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  • 2 months later...

*stretches and cracks back* I'm still here and painting! Y'all can't get rid of me that easily!

 

Anyway...Todd's mom and dad decided they wanted to update their kitchen. They got a consultation with an interior decorator and everything, and then Mum said, "Wait...why don't we have Alyce do it?"

 

Didn't have to ask me twice! Since they both grew up on the shores of Lake Michigan, I fired up PDN and came up with several designs inspired by the lake and the culture around it. They ended up choosing one inspired by lighthouse windows.

 

Since I have a Spoonflower shop, I uploaded the design there and had them print the wallpaper. Et voila! Entirely PDN!

 

v3xFTaH.pngFjv1iN0.png

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On 10/23/2019 at 4:54 AM, Ego Eram Reputo said:

From a rabbit sized hay baler!

 

Neat job.  Nice job on the press lever and carrying handle.  I'm trying to tell if it's a mix of softwood and MDF (on the side)

Is it going to be one you use ?  If so, do you have to have inner fixings for the baling twine ?

 

You brought back a good memory of a long gone friend who made a really miniature one to compress his home grown ummm green, into ounce bars.

Many a paranoid trip transporting that and police car pulling behind me 😮

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Yup. MDF and a bit of pine trim. The "carry handle" is a slide which opens to allow the bale to be pushed through.

 

I run the strings by hand. They go along little grooves inside. It's a little fiddly however as it works so well I'm loath to change it. I've already baled around 60 bales with it & it didn't even break :)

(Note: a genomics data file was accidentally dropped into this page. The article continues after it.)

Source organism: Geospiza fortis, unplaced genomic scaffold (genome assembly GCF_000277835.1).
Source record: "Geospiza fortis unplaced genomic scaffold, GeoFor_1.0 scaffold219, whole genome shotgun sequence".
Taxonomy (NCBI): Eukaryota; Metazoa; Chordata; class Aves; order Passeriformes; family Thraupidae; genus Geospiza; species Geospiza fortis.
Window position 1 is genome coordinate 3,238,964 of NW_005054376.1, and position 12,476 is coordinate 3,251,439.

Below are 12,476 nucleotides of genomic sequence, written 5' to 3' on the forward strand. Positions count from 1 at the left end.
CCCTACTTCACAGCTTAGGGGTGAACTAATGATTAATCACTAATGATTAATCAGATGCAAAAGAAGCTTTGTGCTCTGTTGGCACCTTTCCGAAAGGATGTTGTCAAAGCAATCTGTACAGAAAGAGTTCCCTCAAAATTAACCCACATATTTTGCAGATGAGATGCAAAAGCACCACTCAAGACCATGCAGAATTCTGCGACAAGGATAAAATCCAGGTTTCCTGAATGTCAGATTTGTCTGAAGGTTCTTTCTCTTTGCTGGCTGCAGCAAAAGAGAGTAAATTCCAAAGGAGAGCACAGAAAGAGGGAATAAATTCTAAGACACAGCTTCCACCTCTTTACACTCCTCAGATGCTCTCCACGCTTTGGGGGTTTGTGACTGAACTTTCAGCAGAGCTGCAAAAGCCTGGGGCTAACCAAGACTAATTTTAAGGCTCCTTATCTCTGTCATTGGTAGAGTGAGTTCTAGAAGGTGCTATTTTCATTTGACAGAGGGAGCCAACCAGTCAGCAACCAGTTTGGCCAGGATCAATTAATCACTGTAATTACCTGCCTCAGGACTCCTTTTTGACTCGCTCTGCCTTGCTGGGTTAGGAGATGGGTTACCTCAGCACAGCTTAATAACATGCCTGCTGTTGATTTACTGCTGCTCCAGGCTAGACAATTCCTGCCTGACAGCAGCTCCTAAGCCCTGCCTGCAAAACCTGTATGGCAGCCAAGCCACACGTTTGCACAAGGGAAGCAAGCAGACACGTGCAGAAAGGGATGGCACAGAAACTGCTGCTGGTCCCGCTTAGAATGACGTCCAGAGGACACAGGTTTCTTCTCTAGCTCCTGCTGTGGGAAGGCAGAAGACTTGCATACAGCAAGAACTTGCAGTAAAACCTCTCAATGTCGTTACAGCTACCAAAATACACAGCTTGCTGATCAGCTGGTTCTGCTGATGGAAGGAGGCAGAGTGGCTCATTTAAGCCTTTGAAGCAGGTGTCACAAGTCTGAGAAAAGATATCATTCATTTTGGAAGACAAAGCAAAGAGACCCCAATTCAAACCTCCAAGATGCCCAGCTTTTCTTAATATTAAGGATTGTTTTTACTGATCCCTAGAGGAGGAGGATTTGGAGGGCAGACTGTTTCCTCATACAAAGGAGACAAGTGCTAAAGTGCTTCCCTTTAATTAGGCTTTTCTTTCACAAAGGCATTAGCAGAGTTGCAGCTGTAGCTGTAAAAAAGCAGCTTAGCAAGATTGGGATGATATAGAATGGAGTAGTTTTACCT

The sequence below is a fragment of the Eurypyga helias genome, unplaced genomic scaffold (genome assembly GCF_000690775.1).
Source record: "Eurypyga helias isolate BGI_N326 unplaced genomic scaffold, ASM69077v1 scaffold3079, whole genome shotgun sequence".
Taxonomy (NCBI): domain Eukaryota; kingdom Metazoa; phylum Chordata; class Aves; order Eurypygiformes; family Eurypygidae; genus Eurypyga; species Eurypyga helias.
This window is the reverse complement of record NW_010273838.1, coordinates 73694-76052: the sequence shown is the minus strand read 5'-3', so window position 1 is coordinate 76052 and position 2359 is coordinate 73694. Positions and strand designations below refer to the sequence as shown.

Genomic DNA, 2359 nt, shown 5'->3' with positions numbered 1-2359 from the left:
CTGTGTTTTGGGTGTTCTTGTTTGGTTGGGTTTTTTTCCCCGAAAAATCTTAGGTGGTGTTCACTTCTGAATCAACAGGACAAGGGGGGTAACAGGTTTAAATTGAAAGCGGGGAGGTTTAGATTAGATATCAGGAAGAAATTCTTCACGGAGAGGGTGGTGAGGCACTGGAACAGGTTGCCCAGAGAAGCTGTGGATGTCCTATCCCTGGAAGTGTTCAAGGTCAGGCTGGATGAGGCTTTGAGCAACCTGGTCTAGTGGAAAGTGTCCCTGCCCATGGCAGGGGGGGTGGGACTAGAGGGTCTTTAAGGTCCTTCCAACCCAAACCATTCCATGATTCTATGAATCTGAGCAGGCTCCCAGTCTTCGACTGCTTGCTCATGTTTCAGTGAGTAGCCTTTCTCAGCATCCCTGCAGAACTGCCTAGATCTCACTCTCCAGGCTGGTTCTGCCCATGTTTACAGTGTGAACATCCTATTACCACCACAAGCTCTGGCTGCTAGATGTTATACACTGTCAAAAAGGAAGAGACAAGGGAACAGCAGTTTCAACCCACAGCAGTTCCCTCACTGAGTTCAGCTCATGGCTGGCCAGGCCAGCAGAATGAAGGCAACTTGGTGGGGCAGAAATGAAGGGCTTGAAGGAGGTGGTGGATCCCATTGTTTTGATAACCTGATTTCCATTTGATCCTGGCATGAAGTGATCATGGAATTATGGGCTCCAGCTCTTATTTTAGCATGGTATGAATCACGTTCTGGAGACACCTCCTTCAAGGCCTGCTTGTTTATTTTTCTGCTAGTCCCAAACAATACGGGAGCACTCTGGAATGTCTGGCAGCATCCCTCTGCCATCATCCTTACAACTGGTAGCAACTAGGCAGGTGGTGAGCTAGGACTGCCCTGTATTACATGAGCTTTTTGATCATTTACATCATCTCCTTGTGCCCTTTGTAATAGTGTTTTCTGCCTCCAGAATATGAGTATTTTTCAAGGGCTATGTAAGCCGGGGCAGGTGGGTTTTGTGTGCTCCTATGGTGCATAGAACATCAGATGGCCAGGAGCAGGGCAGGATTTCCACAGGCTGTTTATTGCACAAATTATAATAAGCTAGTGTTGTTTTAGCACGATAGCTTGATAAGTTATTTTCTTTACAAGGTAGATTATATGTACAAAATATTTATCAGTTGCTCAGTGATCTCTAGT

Bales are about shoe box size. Next time I bale some hay I'll post some pics.

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On 10/25/2019 at 5:28 AM, Ego Eram Reputo said:

The "carry handle" is a slide which opens to allow the bale to be pushed through.

 

Neat idea.  As someone who's helped at haymaking times I'd love to see the end result.

Would much rather have hoisted shoe box size 😉

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Fair play it does a neat job.

 

Really nice job on the wood turning, the copper ferrule really adds to that beautiful grain.

I'm really mightily impressed with the harrow, what a great use of rebar.  Nice engineering feat.  Did you use a jig and heat to bend it ?  Must have as it's so symmetrical ?

The welding isn't bad either ... I've seen so much that can only be described as looking like  bird s*%t and yours doesn't. 

I love the smell welding gives off... not so keen on the odd time of arc eye.  Wanting to scratch your eyes out moments

 

My first ever pumpkin carving ( hand tremors and cameras just don't go)

 

pumpkin-22.png

 

I made the table and chairs too.  Will have to add them here. 

2 x 2's, 2 x 1's and wood from pallets,  biscuit jointed and doweled together.  Power planed and a walnut wood dye

 

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45 minutes ago, welshblue said:

Did you use a jig and heat to bend it ? 

 

Nope. I cold-rolled it using a simple handmade jig. The 16mm rod on the end of the harrow required a bit of physical exertion and led to the demise of four bearings.

 

47 minutes ago, welshblue said:

The welding isn't bad either

 

Thanks. I'm self taught. Had to learn when I built a horse float :)

 

Damn that pumpkin is spooky all lit up!

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10 hours ago, Ego Eram Reputo said:

Had to learn when I built a horse float

 

As in what we call a horse box/ trailer ?   Big job.  

I've built a couple of trailers but only things with sides and a back flap ... nothing with a canopy

 

10 hours ago, Ego Eram Reputo said:

Damn that pumpkin is spooky all lit up!

 

Thanks.  It's better in real life.  Tools used: Stanley knife, flat head screw driver ... and a mirror  😁

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That looks amazing Maggie! The bead-work is really beautiful.

 

@Welshy: Great tray. Lots of good wood in pallets. Me, I'd need more finger holes :)